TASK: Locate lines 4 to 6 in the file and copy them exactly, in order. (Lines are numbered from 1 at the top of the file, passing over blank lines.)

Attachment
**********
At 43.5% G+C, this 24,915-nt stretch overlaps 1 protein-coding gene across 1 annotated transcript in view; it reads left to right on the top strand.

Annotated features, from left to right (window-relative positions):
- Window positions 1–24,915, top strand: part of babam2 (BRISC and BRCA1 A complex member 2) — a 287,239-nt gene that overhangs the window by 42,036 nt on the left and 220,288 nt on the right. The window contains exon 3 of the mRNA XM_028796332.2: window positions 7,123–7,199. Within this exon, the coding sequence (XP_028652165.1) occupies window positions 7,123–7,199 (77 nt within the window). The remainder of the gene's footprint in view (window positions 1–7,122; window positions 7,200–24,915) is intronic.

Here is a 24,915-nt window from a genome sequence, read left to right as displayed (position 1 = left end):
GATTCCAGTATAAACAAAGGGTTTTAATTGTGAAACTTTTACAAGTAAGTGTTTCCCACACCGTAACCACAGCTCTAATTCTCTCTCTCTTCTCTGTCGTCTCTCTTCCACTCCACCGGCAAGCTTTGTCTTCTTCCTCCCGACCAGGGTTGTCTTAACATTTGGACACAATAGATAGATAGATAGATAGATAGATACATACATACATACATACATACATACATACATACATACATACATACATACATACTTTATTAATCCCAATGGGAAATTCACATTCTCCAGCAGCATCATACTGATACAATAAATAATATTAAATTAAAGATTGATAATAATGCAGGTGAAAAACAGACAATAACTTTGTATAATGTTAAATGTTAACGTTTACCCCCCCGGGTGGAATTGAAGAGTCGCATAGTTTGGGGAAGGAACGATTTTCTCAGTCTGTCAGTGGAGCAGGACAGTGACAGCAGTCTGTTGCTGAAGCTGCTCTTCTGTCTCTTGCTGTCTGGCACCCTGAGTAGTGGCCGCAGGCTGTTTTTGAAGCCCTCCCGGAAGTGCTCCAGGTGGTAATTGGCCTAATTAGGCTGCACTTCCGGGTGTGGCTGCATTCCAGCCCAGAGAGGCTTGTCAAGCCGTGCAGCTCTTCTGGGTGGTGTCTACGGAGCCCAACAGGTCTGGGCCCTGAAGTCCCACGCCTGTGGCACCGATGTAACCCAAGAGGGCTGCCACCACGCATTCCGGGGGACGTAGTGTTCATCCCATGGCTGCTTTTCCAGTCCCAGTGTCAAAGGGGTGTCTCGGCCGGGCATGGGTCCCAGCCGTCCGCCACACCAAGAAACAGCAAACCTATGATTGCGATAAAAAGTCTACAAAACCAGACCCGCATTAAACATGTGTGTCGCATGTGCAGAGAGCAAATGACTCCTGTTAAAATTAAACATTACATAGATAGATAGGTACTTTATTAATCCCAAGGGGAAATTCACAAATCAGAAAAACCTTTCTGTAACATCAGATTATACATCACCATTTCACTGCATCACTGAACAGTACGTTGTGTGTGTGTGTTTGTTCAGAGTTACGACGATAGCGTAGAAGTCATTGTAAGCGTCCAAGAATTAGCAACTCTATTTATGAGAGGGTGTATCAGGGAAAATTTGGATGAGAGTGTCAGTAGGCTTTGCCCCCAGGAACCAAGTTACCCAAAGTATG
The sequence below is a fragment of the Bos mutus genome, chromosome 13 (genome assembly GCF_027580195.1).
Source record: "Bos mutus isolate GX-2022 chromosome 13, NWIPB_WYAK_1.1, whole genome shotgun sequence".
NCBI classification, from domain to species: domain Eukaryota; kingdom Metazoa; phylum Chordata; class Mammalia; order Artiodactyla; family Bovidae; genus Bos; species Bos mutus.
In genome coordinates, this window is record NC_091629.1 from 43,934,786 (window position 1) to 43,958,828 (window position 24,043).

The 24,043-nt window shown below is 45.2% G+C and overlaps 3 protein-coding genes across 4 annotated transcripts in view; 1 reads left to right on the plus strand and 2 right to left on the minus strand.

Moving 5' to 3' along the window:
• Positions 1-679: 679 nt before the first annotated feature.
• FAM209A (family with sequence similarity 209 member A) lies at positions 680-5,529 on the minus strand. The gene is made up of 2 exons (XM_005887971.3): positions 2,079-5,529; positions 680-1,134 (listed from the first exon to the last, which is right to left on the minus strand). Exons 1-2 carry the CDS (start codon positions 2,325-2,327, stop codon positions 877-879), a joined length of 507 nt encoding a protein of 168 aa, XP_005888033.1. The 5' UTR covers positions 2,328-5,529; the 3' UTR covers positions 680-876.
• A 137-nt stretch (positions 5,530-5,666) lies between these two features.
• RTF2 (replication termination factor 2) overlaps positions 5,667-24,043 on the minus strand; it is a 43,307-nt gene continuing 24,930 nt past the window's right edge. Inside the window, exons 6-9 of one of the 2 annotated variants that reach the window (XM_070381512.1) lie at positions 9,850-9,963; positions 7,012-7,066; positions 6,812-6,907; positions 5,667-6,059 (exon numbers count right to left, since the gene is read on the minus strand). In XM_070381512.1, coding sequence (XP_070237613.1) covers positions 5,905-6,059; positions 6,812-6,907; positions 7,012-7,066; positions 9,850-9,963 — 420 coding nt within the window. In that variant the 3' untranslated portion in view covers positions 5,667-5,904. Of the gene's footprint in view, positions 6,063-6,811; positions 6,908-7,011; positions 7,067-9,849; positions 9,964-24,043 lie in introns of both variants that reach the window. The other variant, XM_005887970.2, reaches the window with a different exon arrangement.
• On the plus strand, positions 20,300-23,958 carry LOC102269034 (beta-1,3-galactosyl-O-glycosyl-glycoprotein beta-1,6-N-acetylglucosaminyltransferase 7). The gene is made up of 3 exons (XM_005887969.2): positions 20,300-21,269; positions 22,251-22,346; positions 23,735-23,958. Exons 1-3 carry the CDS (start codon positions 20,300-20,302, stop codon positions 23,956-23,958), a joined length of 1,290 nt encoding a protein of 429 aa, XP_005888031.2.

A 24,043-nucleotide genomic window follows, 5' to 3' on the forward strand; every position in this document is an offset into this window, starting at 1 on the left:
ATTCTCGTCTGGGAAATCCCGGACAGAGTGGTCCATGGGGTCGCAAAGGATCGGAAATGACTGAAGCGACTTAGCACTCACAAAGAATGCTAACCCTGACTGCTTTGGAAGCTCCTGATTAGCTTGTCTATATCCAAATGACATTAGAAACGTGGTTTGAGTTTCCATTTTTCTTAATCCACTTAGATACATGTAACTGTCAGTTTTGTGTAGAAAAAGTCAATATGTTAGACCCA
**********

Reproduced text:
Here is a 24,915-nt window from a genome sequence, read left to right as displayed (position 1 = left end):
GATTCCAGTATAAACAAAGGGTTTTAATTGTGAAACTTTTACAAGTAAGTGTTTCCCACACCGTAACCACAGCTCTAATTCTCTCTCTCTTCTCTGTCGTCTCTCTTCCACTCCACCGGCAAGCTTTGTCTTCTTCCTCCCGACCAGGGTTGTCTTAACATTTGGACACAATAGATAGATAGATAGATAGATAGATACATACATACATACATACATACATACATACATACATACATACATACATACATACTTTATTAATCCCAATGGGAAATTCACATTCTCCAGCAGCATCATACTGATACAATAAATAATATTAAATTAAAGATTGATAATAATGCAGGTGAAAAACAGACAATAACTTTGTATAATGTTAAATGTTAACGTTTACCCCCCCGGGTGGAATTGAAGAGTCGCATAGTTTGGGGAAGGAACGATTTTCTCAGTCTGTCAGTGGAGCAGGACAGTGACAGCAGTCTGTTGCTGAAGCTGCTCTTCTGTCTCTTGCTGTCTGGCACCCTGAGTAGTGGCCGCAGGCTGTTTTTGAAGCCCTCCCGGAAGTGCTCCAGGTGGTAATTGGCCTAATTAGGCTGCACTTCCGGGTGTGGCTGCATTCCAGCCCAGAGAGGCTTGTCAAGCCGTGCAGCTCTTCTGGGTGGTGTCTACGGAGCCCAACAGGTCTGGGCCCTGAAGTCCCACGCCTGTGGCACCGATGTAACCCAAGAGGGCTGCCACCACGCATTCCGGGGGACGTAGTGTTCATCCCATGGCTGCTTTTCCAGTCCCAGTGTCAAAGGGGTGTCTCGGCCGGGCATGGGTCCCAGCCGTCCGCCACACCAAGAAACAGCAAACCTATGATTGCGATAAAAAGTCTACAAAACCAGACCCGCATTAAACATGTGTGTCGCATGTGCAGAGAGCAAATGACTCCTGTTAAAATTAAACATTACATAGATAGATAGGTACTTTATTAATCCCAAGGGGAAATTCACAAATCAGAAAAACCTTTCTGTAACATCAGATTATACATCACCATTTCACTGCATCACTGAACAGTACGTTGTGTGTGTGTGTTTGTTCAGAGTTACGACGATAGCGTAGAAGTCATTGTAAGCGTCCAAGAATTAGCAACTCTATTTATGAGAGGGTGTATCAGGGAAAATTTGGATGAGAGTGTCAGTAGGCTTTGCCCCCAGGAACCAAGTTACCCAAAGTATG
The sequence below is a fragment of the Bos mutus genome, chromosome 13 (genome assembly GCF_027580195.1).